``Black and Blue, revue noire,'' at the Th'e^atre Musical de Paris-Ch^atelet through Jan. 25, is an evening packed with blues singing, tapdancing, and jazz. It was produced by Claudio Segovia and Hector Or'ezzoli. Like their earlier work, ``Tango Argentino,'' which premiered here in 1983, this show will probably go on to New York, undoubtedly to be raved over as it is here. The blues songs are grainy, and there are poignant and ironic moments when the Hoofers, tapdancing veterans, take the stage for special numbers, but the speed of the ``revue noire'' is largely determined by its chorus, a human Train `a Grand Vitesse. There are perhaps two gestures visible in the blur of glittering, stomping shoes, sequined dresses on the move, and flapping white ties and tails. One is a running pantomime, where all the dancers chug their arms as they veer across the stage, sometimes screaming (and no one could blame even such polished technicians as them for being alarmed at the speeds they achieve.) The other is a dead stop. The dancer leans to one side, stretches his arms down, and wiggles his fingers. This is a more elegant version of Groucho Marx wiggling his eyebrows, and it has the same inexplicably hilarious effect. Clever pace
The pacing of the show is wonderful. Just when it seems that the foot will forever be quicker than the eye, choreographer Henry Le Tang (credits include ``Sophisticated Ladies'') gives us a break. He sends the chorus screaming offstage and gives us a little number from the Hoofers that is full of grace and wit. The Hoofers Club is a legendary place tapdancers used to gather to show off, especially in tap's heyday during the '20s and '30s. These Hoofers are veterans, maybe not of that era, but they had already laid down a lot of sound by 1969, when they re-formed the group.
Their quiet irony and slow moving feet which make their fast, tight tap barrages seem all the more miraculous, are a perfect counterpoint to the blues singing of Ruth Brown, Linda Hopkins, Sandra Reaves-Phillips, and Jimmy ``Preacher'' Robbins. The songs are sometimes off-color and one, ``Tain't nobody's bizness if I do,'' is glib and stereotypical in its treatment of wifebeating. But the real blues songs, where the singer makes, of bad times, or a bad mood, a transcendent piece of art, are full of irony, grit, and character. They move with poignancy and grace through the ``noire'' or black side of human life. And they do it with such wit, especially in the brilliant voices of Ruth Brown and Linda Hopkins, that the chorus can come slamming through just as they finish, smiling and screaming, and neither mood seems to jostle the other.
Holding the dancing together is Savion Glover, a 14-year-old who easily lays claim to the role of MC when he appears with Hoofer George Hillman. As the orchestra plays ``Someday Sweetheart,'' Hillman gently shows Glover how to tapdance up and down stairs, planting a snap here, a clonk there, decorating each tread with an easy sound for a kid to learn. Glover hops up on the stairs and crackles out cramp rolls, whips off wings (steps where one or both feet manage to rattle off one more tap as the dancer leaves the earth), smacks each step one last time, and says ``Am I doing it?'' Tap master Glover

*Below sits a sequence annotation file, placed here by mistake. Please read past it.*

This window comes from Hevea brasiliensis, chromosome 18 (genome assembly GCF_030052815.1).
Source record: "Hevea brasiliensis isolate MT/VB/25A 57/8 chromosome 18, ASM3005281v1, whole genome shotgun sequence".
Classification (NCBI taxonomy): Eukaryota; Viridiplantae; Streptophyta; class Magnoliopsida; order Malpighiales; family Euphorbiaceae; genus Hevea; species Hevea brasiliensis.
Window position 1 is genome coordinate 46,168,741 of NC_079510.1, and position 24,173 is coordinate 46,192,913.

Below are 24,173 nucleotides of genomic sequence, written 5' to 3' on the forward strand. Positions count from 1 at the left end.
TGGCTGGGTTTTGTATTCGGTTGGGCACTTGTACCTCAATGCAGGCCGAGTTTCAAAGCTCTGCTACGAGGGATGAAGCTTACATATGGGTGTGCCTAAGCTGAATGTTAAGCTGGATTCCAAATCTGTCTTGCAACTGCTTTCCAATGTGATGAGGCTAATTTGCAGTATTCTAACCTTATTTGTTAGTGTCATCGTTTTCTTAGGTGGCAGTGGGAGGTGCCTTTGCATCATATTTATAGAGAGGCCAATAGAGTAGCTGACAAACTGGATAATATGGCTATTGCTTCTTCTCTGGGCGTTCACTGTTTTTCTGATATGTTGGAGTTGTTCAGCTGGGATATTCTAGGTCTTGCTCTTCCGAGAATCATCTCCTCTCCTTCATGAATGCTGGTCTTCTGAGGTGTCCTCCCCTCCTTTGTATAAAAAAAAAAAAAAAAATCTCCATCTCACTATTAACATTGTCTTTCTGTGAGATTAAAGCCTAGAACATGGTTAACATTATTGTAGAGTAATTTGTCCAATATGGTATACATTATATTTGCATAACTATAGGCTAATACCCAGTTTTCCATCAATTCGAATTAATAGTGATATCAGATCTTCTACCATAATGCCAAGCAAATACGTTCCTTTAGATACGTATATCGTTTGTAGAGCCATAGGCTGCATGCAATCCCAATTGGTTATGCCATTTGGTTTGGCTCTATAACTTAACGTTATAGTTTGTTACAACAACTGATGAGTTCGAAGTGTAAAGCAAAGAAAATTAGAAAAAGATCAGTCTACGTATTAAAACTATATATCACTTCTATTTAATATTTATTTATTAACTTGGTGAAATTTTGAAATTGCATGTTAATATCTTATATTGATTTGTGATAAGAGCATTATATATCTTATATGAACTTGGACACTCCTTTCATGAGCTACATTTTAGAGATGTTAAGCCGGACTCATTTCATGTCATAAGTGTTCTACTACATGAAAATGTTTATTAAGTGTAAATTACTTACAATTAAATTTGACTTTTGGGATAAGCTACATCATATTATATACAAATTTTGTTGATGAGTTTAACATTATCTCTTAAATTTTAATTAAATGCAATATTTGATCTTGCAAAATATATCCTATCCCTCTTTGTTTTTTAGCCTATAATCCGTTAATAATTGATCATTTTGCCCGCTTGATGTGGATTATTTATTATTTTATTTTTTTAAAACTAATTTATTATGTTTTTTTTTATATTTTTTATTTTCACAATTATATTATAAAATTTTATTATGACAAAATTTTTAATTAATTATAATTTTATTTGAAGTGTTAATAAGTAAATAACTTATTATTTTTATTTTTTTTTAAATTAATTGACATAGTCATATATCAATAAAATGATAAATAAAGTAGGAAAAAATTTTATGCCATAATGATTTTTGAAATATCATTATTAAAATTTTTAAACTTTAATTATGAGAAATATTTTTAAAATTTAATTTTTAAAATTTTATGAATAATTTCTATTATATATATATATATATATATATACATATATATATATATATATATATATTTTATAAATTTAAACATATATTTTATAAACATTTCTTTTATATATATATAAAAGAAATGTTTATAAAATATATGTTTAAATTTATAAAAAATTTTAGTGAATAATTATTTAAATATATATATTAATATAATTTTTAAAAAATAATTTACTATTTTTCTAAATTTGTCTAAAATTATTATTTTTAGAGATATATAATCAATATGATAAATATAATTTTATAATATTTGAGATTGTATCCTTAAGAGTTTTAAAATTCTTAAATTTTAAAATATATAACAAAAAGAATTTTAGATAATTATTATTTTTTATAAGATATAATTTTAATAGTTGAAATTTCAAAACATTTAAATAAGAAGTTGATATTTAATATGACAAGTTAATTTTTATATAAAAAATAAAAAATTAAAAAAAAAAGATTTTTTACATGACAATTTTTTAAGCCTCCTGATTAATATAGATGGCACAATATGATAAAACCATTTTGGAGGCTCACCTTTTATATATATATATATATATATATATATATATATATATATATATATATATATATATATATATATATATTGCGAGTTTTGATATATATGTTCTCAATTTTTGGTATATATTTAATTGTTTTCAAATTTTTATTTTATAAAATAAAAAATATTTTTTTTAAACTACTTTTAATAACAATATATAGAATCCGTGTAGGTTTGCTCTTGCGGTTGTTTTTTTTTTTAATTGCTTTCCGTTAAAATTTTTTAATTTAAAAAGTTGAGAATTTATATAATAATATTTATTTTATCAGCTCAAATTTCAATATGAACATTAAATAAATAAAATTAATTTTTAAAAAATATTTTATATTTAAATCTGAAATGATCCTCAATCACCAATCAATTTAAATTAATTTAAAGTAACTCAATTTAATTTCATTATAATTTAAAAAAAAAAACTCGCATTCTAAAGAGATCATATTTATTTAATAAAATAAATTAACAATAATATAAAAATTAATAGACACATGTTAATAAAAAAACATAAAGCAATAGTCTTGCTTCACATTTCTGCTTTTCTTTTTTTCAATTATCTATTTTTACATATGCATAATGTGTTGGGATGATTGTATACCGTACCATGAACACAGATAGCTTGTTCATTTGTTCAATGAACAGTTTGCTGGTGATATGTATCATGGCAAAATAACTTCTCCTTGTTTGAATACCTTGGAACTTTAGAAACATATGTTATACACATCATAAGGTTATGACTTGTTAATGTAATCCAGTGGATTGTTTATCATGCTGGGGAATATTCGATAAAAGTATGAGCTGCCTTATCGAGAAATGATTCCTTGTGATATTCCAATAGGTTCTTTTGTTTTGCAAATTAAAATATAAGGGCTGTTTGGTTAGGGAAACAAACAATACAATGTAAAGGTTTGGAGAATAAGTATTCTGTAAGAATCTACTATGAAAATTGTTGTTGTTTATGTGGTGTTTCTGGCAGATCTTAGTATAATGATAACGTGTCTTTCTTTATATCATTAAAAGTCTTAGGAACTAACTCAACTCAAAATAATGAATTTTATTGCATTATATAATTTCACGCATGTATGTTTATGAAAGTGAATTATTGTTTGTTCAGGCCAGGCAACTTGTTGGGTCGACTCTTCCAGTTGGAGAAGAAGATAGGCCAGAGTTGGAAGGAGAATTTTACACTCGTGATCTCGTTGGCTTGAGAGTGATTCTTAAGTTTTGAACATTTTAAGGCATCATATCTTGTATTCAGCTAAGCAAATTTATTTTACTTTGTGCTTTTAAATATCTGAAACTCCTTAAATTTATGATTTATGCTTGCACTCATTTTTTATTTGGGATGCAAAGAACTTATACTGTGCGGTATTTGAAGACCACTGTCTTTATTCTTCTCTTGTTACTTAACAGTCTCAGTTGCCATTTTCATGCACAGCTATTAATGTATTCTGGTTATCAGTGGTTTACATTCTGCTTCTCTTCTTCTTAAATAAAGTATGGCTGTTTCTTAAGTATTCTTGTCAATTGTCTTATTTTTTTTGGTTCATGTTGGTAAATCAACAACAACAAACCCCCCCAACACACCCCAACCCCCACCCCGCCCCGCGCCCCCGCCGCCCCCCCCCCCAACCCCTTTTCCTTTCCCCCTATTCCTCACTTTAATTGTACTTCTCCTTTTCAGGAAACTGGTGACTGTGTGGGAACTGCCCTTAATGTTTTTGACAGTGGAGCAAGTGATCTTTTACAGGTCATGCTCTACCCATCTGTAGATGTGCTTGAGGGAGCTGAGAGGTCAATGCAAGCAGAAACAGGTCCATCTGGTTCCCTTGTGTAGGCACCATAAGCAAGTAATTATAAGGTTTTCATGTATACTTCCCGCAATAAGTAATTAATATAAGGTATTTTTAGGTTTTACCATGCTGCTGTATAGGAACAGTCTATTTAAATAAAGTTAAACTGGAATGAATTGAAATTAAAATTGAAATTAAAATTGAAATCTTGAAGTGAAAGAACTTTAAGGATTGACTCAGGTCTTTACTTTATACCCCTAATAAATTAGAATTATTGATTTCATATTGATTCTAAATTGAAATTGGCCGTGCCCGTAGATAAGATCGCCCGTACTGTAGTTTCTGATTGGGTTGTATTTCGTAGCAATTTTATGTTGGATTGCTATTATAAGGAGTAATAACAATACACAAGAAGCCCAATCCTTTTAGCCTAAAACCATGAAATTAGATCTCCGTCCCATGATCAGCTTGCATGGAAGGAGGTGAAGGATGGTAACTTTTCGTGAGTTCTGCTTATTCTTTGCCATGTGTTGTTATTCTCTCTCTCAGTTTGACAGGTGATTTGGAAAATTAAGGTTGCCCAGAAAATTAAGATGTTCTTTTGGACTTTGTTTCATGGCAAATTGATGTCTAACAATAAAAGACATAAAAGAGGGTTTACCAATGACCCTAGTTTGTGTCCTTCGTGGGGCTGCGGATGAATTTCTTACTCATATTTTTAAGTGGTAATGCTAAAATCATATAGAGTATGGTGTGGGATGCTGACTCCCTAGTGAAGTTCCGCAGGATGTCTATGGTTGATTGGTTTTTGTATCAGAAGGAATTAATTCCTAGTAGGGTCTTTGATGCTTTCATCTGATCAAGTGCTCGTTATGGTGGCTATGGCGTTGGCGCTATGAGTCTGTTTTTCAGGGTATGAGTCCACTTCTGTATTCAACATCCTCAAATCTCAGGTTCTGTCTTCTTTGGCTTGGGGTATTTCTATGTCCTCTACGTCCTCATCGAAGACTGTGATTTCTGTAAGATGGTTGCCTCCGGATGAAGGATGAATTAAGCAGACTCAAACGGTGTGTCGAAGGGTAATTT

Glover already moves like a tap master, which is to say he makes all that amazing noise while shrugging and sloppily waving his arms as if his feet were doing it on their own. The duet has nothing to do with a youngster pushing an oldster aside and everything to do with the irony that pervades all the Hoofers' work. Part of that irony is the fiction that they've slowed down. Aside from the fact that some of them also take part in the chorus stampedes, this is disproved in every little taking-it-easy number they do. As Lon Chaney and Ralph Brown dance to ``St. Louis Toodle-oo,'' Ralph Brown allow as how he's just going to give up all this stuff. He turns to walk away, and his feet, which look as if they're shuffling dejectedly along the stage, begging to emit clusters of taps as if they were electrically charged. Another Hoofer manages to look calm, maybe even solemn, as his leg from the knee down rotates like a windmill.
The combination of a slow body and fast feet tapping close to the ground (much harder than the high-speed bounding of the chorus) goes beyond irony in Jimmy Slyde's artistic style. Dancing between Linda Hopkins and Ruth Brown as they sing Fats Waller's ``Black and Blue,'' Slyde lives up to his name by swooping for yards across the stage. The ease in his upper body does not preclude taps of bell-like clarity. As he leans with Astaire-like elegance, unruffled and smooth, his feet are literally crunching, so many sounds come out at once. You can watch the slim figure glide all over and never actually see him make that crackling intelligence come out from underfoot.
Le Tang's Busby Berkeleyesque pivoting lines, shadow dancing, and a sequence where dancers and their partners dance in and out of slits in a red velvet curtain like a live slide show keep the show boiling along. But probably his greatest gift to this production is to give the Hoofers the floor. With the songs, the chorus's prowess, and the band's music, they have created more than a revue. Without bothering with a narrative line, they tell a rich story about a culture. But it comes across through the individuals. Since tapdancers must all pound the floor in unison, the rest of the dancing is up to the dancer. Their own style comes through in which way they wave their arms or at whom they choose to bat their eyes. They're all unique even in the precision chorus numbers, even when they are clad in uniform red sequined dresses (with matching shoes!) or white ties and tails. And it is all that character which gives ``Black and Blue'' such a compelling story line.